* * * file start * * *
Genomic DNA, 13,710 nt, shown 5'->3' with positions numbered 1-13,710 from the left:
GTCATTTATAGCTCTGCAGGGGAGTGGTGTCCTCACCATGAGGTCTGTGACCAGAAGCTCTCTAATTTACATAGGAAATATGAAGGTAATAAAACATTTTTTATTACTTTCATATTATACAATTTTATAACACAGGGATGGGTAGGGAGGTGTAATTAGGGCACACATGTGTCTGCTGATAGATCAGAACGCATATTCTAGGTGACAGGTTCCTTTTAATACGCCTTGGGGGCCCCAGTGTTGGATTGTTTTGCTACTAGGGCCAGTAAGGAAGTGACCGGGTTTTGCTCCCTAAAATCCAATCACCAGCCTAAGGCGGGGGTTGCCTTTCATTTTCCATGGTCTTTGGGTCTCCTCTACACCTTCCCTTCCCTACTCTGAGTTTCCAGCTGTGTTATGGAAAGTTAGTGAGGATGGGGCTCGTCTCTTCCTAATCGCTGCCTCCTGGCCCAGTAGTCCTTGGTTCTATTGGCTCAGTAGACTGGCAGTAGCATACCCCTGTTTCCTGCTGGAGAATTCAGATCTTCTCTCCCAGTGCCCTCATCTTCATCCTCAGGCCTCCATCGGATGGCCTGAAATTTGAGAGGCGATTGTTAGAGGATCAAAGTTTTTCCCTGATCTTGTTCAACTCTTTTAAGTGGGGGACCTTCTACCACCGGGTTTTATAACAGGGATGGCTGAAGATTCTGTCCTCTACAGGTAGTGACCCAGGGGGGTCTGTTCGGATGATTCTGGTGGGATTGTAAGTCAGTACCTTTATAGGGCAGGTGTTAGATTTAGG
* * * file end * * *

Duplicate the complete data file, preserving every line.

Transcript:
Genomic DNA, 13,710 nt, shown 5'->3' with positions numbered 1-13,710 from the left:
GTCATTTATAGCTCTGCAGGGGAGTGGTGTCCTCACCATGAGGTCTGTGACCAGAAGCTCTCTAATTTACATAGGAAATATGAAGGTAATAAAACATTTTTTATTACTTTCATATTATACAATTTTATAACACAGGGATGGGTAGGGAGGTGTAATTAGGGCACACATGTGTCTGCTGATAGATCAGAACGCATATTCTAGGTGACAGGTTCCTTTTAATACGCCTTGGGGGCCCCAGTGTTGGATTGTTTTGCTACTAGGGCCAGTAAGGAAGTGACCGGGTTTTGCTCCCTAAAATCCAATCACCAGCCTAAGGCGGGGGTTGCCTTTCATTTTCCATGGTCTTTGGGTCTCCTCTACACCTTCCCTTCCCTACTCTGAGTTTCCAGCTGTGTTATGGAAAGTTAGTGAGGATGGGGCTCGTCTCTTCCTAATCGCTGCCTCCTGGCCCAGTAGTCCTTGGTTCTATTGGCTCAGTAGACTGGCAGTAGCATACCCCTGTTTCCTGCTGGAGAATTCAGATCTTCTCTCCCAGTGCCCTCATCTTCATCCTCAGGCCTCCATCGGATGGCCTGAAATTTGAGAGGCGATTGTTAGAGGATCAAAGTTTTTCCCTGATCTTGTTCAACTCTTTTAAGTGGGGGACCTTCTACCACCGGGTTTTATAACAGGGATGGCTGAAGATTCTGTCCTCTACAGGTAGTGACCCAGGGGGGTCTGTTCGGATGATTCTGGTGGGATTGTAAGTCAGTACCTTTATAGGGCAGGTGTTAGATTTAGG